Today, the most common two methods for planning Wi-Fi networks: “access point on a stick” (AP-on-a-stick) and the creation of a virtual model. The first method involves placing a single test access point (usually on a pole, so that the height matches the height of the future permanent access point), measuring the signal, moving to a new position, measuring again, and so on, until there is complete satisfaction with the signal level over the entire area and from the compliance of the plan with requirements for capacity, redundancy, etc. They usually measure and mark the signal with the help of site survey programs, although there are still people who like to draw numbers in a notebook.
The second way is much more progressive - a virtual model of the room is created in the program, with virtual walls and other obstacles:
Virtual access points are located and configured on the plan. You can configure 802.11 standard, channel, channel width, antenna type, etc. The process is interactive: bad placement can be easily corrected. How is 802.11ac planning different from previous generation networks? Let's talk about it.
802.11ac has a smaller coverage area than 2.4 GHz networks for two reasons: (a) the higher the frequency, the higher the free space loss, (b) the drop in signal power for many materials depends on the frequency and it depends ... not in the benefit of high frequencies, alas :-) For example, a solid wood door reduces the signal level by about 6 dB for 2.4 GHz and 10 dB for 5 GHz. Yes there is a door, a well-fed employee, who can reduce the signal by a few dB. Is a smaller coverage area a problem? We don’t think so. Now almost no networks are built, with the main goal of coverage; everyone cares about capacity. BYOD is walking the planet, in offices there are a huge number of client devices, and the fact that the only access point in the office can “finish off” to the farthest corners does not warm anyone: it still cannot pull 20 laptops and 20 smartphones. Так что в двух словах – оборудование 802.11ac ставят плотнее, чем оборудование более старых стандартов.
Although the number of non-overlapping channels in the 5 GHz band is much larger than in the 2.4 GHz band (there are, as you know, only three of them), the new wide 802.11ac channels do not give complete freedom. Places are still not enough. The list of allowed channels depends on the country , but even in countries with the widest set of channels, 160 MHz channels can be forgotten if we are not talking about the aforementioned hut with one access point.
If the placement is not very dense, you can use the 80 and 40 MHz channels, with a dense arrangement, the channels 20 and 40 MHz. Will there be interference? It all depends on the environment and how many channels you can use (by the way, we could not reliably determine the situation in Russia: according to some sources, you can use channels 36-48, according to others - 36-64; if someone knows the exact answer - tell me in the comments). If we assume, for example, that only 36-48 are allowed, then we have only one channel of 80 MHz or two of 40 or four of 20. It’s not at all thick; the illustration (at the bottom) shows a typical spectrum picture that the analyzer shows if the 802.11ac client actively exchanges data with accurate access on a channel with a width of 80 MHz (and literally one line of shameless self-promotion: недавно мы начали продажи USB-анализаторов спектра в России в комплекте с TamoGraph Site Survey for planning and inspection of Wi-Fi networks):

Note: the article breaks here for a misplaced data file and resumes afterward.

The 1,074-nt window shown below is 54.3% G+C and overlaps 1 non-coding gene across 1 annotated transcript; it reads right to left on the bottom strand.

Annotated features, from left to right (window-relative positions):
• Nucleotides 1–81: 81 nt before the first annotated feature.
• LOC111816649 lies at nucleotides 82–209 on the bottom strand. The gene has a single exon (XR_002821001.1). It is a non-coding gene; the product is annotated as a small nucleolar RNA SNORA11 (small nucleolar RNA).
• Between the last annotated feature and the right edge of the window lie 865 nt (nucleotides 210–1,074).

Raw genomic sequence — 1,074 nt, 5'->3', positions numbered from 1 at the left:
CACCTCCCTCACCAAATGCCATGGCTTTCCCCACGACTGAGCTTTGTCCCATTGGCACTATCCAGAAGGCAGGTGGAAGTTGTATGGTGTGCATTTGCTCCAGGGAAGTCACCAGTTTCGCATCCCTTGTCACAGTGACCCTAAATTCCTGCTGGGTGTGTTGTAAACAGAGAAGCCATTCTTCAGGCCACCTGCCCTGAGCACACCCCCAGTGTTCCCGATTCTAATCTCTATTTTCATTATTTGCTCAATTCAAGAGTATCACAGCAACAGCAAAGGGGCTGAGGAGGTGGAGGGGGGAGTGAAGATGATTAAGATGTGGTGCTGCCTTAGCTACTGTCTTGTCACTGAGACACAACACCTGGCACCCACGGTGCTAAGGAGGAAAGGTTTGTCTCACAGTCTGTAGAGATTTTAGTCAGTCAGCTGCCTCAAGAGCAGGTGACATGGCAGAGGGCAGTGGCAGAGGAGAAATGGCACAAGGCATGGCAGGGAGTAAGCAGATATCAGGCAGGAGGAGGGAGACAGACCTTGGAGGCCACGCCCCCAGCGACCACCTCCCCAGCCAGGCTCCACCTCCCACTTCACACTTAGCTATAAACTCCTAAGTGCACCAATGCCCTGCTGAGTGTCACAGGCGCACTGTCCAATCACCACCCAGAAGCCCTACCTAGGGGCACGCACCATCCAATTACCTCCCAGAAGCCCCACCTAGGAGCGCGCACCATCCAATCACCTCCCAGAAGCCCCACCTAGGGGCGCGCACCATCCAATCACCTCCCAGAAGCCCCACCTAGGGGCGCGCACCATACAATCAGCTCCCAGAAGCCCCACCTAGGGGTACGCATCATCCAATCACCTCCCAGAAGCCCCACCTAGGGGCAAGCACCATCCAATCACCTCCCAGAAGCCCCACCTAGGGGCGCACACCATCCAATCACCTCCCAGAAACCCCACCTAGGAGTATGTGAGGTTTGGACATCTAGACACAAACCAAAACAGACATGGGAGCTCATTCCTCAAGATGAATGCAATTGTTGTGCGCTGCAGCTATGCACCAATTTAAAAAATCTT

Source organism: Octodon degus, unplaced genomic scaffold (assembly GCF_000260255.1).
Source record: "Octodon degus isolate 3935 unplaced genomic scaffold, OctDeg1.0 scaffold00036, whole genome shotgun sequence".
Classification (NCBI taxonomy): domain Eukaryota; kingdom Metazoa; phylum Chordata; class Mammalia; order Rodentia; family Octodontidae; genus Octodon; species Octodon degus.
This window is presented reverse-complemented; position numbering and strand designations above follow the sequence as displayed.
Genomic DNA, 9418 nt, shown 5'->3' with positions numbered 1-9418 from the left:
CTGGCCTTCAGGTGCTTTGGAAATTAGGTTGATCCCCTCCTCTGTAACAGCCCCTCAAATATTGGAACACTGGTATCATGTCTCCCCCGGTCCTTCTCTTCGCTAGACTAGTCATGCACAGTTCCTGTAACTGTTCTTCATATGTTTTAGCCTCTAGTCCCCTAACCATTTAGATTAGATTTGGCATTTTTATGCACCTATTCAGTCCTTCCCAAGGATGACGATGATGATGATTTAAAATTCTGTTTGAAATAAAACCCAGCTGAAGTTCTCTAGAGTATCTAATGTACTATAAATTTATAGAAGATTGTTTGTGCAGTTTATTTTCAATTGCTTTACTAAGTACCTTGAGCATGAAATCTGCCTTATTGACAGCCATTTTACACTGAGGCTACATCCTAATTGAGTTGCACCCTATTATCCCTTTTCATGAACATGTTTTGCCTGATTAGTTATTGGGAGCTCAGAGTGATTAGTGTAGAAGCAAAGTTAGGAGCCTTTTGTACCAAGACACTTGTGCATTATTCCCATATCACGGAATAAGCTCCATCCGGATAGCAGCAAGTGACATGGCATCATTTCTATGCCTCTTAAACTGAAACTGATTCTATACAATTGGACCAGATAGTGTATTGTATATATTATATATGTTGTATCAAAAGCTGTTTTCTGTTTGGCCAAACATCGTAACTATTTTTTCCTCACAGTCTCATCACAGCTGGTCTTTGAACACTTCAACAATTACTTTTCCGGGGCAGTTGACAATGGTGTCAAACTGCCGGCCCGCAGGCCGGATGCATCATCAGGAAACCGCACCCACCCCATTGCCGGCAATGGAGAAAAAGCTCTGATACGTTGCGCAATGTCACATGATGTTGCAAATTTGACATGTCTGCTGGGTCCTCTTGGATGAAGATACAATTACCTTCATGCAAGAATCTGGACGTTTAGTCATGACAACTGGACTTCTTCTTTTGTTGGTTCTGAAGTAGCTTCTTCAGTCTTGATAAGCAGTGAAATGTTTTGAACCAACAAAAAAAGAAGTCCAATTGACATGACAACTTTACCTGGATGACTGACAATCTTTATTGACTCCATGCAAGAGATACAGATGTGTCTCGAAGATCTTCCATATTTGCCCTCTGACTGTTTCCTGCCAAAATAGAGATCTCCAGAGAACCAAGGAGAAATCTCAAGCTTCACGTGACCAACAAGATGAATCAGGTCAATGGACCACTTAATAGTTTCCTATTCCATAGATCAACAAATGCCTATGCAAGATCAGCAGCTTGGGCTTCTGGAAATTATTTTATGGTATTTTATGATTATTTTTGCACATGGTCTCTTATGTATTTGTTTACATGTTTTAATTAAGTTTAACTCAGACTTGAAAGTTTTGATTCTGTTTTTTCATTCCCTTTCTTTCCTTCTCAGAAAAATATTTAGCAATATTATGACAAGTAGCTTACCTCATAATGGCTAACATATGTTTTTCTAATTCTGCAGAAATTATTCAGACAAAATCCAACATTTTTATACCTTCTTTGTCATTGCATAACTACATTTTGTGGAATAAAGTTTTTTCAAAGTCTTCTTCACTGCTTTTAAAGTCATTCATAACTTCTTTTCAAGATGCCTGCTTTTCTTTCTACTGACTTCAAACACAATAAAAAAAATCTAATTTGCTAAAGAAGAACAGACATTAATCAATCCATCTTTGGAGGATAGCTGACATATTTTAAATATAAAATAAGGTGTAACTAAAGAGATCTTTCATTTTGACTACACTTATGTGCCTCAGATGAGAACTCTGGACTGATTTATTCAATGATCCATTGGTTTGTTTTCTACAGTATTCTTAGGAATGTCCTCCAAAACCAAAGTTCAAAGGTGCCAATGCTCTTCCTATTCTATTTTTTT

At the waterfall view it is clearly visible that the channel is completely clogged. In such a situation, of course, it is wise to use narrower channels. By the way, since the used 802.11ac access points will probably be dual-band, spectrum analysis in the 2.4 GHz band will not be out of place. A significant proportion of customers, especially mobile ones, are still limited to one 2.4 GHz band, and they also need to take care of high-quality communication. In the 2.4 GHz band, interference is often caused not by Wi-Fi equipment, but by other sources.
And what is the gain in using 802.11ac compared to 802.11n in conditions where there is no possibility to use wide channels, you ask? Firstly, the new 256-QAM modulation will give, for example, 400 Mbps at 40 MHz and two streams where 802.11n gave only 300 Mbps. Secondly, in 802.11n devices cannot dynamically change the channel width depending on external conditions. But in 802.11ac - this is part of the standard, and part of it that really works, which we checked by field tests. The client and the access point can start with the 80 MHz channel under good conditions, and then smoothly switch to 40 or 20 MHz if interference is observed. In addition, the transition to narrower channels occurs when the signal level does not allow supporting the work on a wide channel. The narrower the channel and the less spatial streams, the lower the requirements for signal level: for example, according to the 802.11ac standard, a channel with a width of 80 MHz requires at least -76 dBm for the lowest rate (MCS 0), and a channel with a width of 20 MHz is already -82 dBm. In other words, at the edge of the coverage area, clients will switch to narrower channels.
All profit and loss are very well summed up in the article to which we referred above. Whether the high data transfer speed, high network capacity, greater coverage (compared to 802.11n at 5 GHz), dynamic channel width and other 802.11ac advantages outweigh its disadvantages such as the cost of equipment, limited choice and youth of technology - the question that we did not try to resolve in this article. We just wanted to outline the path for the brave :-) If you are careful, still wait. Pure ether to you!